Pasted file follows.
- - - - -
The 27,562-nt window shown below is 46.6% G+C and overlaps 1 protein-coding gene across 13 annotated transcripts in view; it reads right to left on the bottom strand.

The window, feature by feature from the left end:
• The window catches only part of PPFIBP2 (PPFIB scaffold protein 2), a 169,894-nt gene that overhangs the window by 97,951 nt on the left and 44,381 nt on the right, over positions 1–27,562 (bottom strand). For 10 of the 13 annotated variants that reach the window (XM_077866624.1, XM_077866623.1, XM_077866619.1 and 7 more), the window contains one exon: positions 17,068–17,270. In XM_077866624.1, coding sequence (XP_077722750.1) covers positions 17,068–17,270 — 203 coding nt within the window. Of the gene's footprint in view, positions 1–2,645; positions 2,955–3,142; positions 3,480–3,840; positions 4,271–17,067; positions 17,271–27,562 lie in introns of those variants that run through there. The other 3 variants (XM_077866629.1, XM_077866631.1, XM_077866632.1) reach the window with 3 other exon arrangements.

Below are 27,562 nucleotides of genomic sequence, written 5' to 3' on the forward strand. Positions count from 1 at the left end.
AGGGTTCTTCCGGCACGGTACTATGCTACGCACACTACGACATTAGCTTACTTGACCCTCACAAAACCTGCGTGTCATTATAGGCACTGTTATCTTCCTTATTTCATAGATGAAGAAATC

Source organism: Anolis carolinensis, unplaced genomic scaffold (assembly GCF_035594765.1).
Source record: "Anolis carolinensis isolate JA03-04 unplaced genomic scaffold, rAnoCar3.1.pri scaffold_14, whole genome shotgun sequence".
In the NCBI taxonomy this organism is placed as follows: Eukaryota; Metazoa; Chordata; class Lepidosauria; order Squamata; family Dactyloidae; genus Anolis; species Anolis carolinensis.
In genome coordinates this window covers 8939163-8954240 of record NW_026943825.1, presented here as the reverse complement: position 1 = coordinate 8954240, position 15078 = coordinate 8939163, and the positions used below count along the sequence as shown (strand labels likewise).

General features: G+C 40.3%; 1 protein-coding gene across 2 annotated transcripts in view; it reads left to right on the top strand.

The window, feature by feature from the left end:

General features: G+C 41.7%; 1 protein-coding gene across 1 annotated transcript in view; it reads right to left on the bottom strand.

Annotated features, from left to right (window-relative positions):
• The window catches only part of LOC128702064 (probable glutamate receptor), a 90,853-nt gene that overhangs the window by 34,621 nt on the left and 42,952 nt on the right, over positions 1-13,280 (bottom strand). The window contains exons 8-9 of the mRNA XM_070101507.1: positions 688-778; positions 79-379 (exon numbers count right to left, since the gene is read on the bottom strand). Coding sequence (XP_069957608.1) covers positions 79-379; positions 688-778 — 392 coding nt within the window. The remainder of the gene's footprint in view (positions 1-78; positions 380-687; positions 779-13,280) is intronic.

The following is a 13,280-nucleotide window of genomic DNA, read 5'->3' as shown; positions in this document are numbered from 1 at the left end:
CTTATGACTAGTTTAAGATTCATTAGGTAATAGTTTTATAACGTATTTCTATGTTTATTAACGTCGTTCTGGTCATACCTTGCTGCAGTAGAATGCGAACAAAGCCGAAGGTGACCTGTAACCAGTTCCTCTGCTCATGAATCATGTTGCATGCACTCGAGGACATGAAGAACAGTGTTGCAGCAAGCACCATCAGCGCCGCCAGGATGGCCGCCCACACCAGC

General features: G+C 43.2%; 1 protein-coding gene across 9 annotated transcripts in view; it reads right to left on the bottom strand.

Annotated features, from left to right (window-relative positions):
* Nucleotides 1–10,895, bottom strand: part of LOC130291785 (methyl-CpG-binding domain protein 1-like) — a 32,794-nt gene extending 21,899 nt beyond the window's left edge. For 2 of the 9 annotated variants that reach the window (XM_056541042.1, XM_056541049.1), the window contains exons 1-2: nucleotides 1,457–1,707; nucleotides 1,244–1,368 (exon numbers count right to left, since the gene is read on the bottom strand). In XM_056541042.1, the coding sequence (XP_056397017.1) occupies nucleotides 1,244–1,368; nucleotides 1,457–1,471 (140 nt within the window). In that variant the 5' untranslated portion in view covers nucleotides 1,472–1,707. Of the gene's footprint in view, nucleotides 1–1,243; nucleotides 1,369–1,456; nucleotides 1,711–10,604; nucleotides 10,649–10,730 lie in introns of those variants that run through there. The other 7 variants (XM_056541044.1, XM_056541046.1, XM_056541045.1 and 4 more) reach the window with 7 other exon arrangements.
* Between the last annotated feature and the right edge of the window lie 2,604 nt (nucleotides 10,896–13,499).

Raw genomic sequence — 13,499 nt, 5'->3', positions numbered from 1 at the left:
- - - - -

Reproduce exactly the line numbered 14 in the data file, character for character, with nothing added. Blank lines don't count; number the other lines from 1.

• The window catches only part of LOC128702064 (probable glutamate receptor), a 90,853-nt gene that overhangs the window by 34,621 nt on the left and 42,952 nt on the right, over positions 1-13,280 (bottom strand). The window contains exons 8-9 of the mRNA XM_070101507.1: positions 688-778; positions 79-379 (exon numbers count right to left, since the gene is read on the bottom strand). Coding sequence (XP_069957608.1) covers positions 79-379; positions 688-778 — 392 coding nt within the window. The remainder of the gene's footprint in view (positions 1-78; positions 380-687; positions 779-13,280) is intronic.